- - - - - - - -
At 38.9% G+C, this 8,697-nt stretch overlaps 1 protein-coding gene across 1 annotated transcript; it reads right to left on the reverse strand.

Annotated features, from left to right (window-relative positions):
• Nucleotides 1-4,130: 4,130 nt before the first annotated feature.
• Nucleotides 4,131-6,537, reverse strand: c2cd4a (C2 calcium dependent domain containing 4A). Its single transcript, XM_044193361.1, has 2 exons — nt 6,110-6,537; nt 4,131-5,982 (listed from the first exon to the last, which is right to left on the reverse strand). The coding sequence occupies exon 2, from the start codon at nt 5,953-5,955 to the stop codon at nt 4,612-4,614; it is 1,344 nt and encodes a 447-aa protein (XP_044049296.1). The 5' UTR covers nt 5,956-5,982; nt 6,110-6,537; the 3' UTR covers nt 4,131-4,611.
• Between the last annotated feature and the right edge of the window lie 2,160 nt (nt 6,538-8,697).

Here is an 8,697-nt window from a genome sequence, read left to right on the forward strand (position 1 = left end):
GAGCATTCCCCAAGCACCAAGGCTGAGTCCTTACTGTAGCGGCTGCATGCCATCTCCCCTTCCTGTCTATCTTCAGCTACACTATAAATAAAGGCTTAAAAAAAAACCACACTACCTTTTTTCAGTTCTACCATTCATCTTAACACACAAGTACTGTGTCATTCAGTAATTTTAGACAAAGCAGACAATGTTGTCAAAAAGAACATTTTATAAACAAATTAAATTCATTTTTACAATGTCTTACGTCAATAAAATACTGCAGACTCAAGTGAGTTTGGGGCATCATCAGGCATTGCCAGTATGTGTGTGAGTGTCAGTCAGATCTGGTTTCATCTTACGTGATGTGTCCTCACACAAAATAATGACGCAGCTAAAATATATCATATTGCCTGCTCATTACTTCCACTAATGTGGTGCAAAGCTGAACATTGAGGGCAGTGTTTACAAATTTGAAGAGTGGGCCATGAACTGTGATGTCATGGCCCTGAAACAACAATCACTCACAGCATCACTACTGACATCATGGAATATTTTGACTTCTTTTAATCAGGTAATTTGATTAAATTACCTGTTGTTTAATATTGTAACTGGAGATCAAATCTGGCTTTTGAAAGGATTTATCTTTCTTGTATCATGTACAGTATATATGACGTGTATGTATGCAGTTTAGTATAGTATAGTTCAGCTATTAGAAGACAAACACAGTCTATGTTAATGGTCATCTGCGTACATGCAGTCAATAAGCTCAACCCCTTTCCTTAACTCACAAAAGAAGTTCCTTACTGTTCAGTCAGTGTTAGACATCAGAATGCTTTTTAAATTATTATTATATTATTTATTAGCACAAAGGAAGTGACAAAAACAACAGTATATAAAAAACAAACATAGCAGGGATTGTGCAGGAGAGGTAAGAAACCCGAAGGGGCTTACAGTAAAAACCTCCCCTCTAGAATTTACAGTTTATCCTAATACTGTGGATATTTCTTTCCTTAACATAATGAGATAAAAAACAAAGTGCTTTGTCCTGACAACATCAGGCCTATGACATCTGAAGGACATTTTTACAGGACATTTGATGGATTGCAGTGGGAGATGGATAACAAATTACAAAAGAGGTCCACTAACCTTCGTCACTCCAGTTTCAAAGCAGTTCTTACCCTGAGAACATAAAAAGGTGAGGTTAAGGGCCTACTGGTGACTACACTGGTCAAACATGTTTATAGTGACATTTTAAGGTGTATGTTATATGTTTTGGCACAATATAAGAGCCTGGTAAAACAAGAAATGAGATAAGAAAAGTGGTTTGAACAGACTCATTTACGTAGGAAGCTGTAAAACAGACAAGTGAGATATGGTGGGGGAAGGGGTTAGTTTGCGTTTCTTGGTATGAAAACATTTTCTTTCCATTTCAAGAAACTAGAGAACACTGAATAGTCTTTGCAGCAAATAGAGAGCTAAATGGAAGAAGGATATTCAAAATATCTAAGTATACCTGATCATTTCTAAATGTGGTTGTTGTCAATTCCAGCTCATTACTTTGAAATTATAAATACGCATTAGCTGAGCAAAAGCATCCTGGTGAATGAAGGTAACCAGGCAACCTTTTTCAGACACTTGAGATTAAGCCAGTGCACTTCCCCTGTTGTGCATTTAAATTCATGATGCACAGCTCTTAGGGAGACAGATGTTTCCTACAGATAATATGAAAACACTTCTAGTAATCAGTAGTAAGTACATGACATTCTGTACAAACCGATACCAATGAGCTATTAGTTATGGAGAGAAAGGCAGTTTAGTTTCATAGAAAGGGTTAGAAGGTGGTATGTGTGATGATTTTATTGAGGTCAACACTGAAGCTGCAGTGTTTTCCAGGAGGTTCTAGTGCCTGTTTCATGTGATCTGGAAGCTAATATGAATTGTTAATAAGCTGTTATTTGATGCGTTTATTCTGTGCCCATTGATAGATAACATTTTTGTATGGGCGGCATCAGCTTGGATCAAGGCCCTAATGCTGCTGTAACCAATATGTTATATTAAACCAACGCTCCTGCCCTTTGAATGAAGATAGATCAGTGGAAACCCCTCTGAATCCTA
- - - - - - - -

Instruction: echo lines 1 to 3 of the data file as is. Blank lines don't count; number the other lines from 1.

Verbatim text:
At 38.9% G+C, this 8,697-nt stretch overlaps 1 protein-coding gene across 1 annotated transcript; it reads right to left on the reverse strand.

Annotated features, from left to right (window-relative positions):
• Nucleotides 1-4,130: 4,130 nt before the first annotated feature.